Few people in industry are aware that SSG’s Communications Officer Stefan Tärnhuvud for more than a decade has been one of Sweden’s top hundred metre sprinters, and he has long been a pillar of the Swedish national athletics team. Stefan is proud to be able to represent SSG, and he is also very proud of his athletics career, which provided him with a wealth of experiences for life and for his work for SSG. He takes most pride in the fact that he never gave up when things were at their toughest after all his injuries two years ago.
There are a lot of positive things to say about SSG’s Communications Officer for the last eight years, Stefan Tärnhuvud. One such positive observation is that he is what you might refer to as a ‘late bloomer’. Although he has been at the top of Swedish athletics for more than a decade, he came late to his career as a sprinter.
“I’d always been fast, but it wasn’t until I was 16, when I competed in and won the Sundsvall Championships, that both I and the Sundsvalls Friidrott athletics club discovered my talent. My winning time was one of the 25 best in the country for 16-year-olds, and that was without having done any training.”
The victory opened up a whole new world for Stefan.
“It all went really well in the very first year. I won silver in the Swedish Youth Championships and the Swedish Schools Championships. When I was 20 I made my début in the senior national team, and at 21 in my first senior championships, the European Championships.” In 2008, Stefan won his first gold medal at the Swedish Championships, and in the same year he also won the Finland-Sweden Athletics International event for the first time.
In 2014, it all ground to a halt because of injuries. He was operated on for hip impingement (FAI), and during a training session in early 2015 he was unlucky enough to tear a tendon of one of his hamstring muscles at the age of 30. This meant another long period of rehabilitation. It would be August 2016 before he was back competing on the track.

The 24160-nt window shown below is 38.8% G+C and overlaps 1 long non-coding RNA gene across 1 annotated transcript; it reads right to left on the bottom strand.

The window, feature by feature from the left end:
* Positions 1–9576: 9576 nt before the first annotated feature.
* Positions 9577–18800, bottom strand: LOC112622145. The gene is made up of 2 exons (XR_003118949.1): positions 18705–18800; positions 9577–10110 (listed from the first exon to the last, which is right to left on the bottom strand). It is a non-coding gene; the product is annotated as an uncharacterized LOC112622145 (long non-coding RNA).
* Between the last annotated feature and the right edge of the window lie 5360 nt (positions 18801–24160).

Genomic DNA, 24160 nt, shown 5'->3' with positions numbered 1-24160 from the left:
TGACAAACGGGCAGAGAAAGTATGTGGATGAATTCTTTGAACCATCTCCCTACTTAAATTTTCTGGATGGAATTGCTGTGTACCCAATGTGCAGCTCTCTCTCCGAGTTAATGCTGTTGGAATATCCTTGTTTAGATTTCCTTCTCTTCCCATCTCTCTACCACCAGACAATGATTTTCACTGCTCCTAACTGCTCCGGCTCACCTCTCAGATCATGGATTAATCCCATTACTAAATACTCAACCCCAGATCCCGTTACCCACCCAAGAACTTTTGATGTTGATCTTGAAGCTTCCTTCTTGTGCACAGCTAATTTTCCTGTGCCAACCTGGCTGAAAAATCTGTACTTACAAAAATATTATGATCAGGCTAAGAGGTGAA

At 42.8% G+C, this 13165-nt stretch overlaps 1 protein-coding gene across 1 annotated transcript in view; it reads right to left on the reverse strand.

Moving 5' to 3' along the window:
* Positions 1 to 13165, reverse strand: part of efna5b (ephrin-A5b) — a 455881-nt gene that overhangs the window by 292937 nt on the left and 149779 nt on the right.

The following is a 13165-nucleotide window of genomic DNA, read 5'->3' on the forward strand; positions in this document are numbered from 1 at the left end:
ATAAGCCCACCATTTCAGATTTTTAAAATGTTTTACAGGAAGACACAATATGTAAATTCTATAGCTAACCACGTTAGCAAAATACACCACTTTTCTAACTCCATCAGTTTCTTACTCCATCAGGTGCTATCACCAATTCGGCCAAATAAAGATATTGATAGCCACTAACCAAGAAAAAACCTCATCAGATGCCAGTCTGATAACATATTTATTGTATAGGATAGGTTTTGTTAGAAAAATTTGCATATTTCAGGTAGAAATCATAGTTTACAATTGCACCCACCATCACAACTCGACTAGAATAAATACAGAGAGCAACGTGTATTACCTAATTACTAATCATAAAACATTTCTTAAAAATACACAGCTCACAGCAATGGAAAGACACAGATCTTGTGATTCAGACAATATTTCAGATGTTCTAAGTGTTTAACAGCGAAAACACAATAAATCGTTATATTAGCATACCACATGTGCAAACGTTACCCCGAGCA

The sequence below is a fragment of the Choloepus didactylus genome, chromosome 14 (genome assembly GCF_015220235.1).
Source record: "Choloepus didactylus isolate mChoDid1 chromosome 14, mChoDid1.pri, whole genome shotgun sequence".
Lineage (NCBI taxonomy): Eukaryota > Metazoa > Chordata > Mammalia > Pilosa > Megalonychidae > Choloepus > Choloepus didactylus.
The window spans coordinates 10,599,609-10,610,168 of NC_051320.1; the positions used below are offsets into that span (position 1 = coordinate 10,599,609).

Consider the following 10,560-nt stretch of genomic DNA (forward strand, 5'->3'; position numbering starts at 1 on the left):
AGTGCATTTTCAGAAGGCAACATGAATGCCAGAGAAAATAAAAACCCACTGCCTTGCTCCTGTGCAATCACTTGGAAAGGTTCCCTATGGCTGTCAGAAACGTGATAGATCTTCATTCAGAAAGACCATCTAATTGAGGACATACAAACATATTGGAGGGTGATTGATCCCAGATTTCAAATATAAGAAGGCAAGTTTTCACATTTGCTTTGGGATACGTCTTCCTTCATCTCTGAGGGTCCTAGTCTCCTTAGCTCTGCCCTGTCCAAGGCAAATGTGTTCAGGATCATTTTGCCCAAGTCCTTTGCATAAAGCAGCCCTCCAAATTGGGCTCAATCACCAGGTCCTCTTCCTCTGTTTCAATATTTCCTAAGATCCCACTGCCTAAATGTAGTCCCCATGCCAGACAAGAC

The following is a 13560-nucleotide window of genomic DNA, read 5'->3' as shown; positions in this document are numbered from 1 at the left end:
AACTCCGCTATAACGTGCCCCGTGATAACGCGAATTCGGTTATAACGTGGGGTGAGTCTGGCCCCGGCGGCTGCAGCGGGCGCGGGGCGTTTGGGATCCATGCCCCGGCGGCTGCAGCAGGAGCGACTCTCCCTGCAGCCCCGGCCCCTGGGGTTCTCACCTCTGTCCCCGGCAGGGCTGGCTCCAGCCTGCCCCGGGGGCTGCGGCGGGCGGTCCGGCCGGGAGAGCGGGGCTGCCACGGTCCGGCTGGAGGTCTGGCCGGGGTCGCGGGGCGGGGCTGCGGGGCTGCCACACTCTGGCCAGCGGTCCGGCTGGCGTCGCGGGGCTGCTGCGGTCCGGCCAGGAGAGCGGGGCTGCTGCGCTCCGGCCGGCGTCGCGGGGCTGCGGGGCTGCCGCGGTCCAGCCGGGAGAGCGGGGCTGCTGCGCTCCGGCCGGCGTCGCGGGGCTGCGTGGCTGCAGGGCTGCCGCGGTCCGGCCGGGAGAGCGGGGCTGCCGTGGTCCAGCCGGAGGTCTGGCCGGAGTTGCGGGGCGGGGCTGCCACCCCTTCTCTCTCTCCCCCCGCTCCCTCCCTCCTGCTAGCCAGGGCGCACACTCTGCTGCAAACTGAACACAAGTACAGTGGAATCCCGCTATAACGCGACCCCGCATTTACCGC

“I’m now back at the level I reached at my very best, and I’m now aiming to beat by personal best of 10.35 and win another Swedish Championship medal before I hang up my running shoes. This summer I managed 10.54, which is the seventh best time in Sweden this year. It’s important to test your abilities and limits. I don’t want to be standing there in ten years, wondering how good I could have been without having really put it to the test.”
With his age and experience, Stefan has become something of a mentor and a father figure in the athletics team. He is also a member of the Swedish Athletics Association’s council of active members, representing sprinting.
“I have far more experience than many of my other colleagues, and I’m trying to get involved in pushing through various improvements. It’s an informal leadership role, one I feel obliged to take on.”
In parallel with his athletics career, Stefan has also taken a Bachelor’s degree in Media and Communication Studies at the Mid Sweden University in Sundsvall, and since 2010 he has been working just over half time as Communications Officer at SSG.